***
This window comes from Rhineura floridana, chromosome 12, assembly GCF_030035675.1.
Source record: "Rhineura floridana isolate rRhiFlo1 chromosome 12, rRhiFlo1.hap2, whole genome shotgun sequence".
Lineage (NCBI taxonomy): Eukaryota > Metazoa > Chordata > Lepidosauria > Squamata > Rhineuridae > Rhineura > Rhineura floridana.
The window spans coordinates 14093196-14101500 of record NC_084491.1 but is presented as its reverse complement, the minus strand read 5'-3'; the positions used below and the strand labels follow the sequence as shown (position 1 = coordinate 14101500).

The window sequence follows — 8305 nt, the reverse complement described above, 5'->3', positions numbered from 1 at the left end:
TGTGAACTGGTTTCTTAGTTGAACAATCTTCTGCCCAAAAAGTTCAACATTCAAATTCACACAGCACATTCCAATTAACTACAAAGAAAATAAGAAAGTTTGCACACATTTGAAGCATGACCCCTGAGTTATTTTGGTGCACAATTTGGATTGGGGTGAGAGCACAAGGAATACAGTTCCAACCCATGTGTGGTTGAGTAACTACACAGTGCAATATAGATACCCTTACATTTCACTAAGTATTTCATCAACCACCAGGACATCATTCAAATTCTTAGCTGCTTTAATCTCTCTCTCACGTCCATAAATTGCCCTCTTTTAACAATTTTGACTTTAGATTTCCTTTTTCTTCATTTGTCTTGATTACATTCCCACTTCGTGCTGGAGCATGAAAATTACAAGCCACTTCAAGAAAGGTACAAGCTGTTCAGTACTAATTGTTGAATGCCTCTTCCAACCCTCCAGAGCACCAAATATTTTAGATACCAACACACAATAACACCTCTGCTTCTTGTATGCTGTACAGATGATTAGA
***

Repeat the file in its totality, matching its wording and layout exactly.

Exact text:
This window comes from Rhineura floridana, chromosome 12, assembly GCF_030035675.1.
Source record: "Rhineura floridana isolate rRhiFlo1 chromosome 12, rRhiFlo1.hap2, whole genome shotgun sequence".
Lineage (NCBI taxonomy): Eukaryota > Metazoa > Chordata > Lepidosauria > Squamata > Rhineuridae > Rhineura > Rhineura floridana.
The window spans coordinates 14093196-14101500 of record NC_084491.1 but is presented as its reverse complement, the minus strand read 5'-3'; the positions used below and the strand labels follow the sequence as shown (position 1 = coordinate 14101500).

The window sequence follows — 8305 nt, the reverse complement described above, 5'->3', positions numbered from 1 at the left end:
TGTGAACTGGTTTCTTAGTTGAACAATCTTCTGCCCAAAAAGTTCAACATTCAAATTCACACAGCACATTCCAATTAACTACAAAGAAAATAAGAAAGTTTGCACACATTTGAAGCATGACCCCTGAGTTATTTTGGTGCACAATTTGGATTGGGGTGAGAGCACAAGGAATACAGTTCCAACCCATGTGTGGTTGAGTAACTACACAGTGCAATATAGATACCCTTACATTTCACTAAGTATTTCATCAACCACCAGGACATCATTCAAATTCTTAGCTGCTTTAATCTCTCTCTCACGTCCATAAATTGCCCTCTTTTAACAATTTTGACTTTAGATTTCCTTTTTCTTCATTTGTCTTGATTACATTCCCACTTCGTGCTGGAGCATGAAAATTACAAGCCACTTCAAGAAAGGTACAAGCTGTTCAGTACTAATTGTTGAATGCCTCTTCCAACCCTCCAGAGCACCAAATATTTTAGATACCAACACACAATAACACCTCTGCTTCTTGTATGCTGTACAGATGATTAGA